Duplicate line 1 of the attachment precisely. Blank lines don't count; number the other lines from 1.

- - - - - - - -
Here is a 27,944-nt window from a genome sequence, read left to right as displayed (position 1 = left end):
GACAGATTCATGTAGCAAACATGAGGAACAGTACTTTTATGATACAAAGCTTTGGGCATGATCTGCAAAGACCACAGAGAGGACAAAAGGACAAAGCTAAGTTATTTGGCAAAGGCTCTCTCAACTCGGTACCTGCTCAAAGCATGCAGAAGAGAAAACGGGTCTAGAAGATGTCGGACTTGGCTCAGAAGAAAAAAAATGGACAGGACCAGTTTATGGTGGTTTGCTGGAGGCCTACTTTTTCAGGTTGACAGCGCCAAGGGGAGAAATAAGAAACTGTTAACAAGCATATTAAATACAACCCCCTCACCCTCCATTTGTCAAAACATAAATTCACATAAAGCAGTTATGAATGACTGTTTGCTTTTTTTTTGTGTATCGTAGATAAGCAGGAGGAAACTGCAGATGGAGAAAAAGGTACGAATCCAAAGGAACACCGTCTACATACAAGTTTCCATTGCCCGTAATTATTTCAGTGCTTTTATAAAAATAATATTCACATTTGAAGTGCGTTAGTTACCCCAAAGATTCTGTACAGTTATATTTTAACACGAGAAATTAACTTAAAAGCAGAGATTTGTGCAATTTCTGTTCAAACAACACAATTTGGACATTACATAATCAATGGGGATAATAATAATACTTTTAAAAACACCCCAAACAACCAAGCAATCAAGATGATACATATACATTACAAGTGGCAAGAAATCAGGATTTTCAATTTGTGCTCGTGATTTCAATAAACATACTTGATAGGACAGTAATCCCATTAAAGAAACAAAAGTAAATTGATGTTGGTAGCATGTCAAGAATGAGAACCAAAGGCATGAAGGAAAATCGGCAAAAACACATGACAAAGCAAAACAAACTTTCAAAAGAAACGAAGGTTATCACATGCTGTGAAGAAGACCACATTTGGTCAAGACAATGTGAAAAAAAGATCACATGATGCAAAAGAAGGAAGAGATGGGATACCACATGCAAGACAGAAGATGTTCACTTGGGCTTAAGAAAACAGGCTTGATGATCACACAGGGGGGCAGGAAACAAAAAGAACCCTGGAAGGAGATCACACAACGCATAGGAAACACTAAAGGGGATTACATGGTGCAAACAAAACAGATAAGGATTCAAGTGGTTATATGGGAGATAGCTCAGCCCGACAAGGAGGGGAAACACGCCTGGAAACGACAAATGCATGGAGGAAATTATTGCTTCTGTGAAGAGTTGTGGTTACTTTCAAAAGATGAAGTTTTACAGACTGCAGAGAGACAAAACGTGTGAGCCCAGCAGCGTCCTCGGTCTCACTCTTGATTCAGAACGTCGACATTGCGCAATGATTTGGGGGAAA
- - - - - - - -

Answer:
Here is a 27,944-nt window from a genome sequence, read left to right as displayed (position 1 = left end):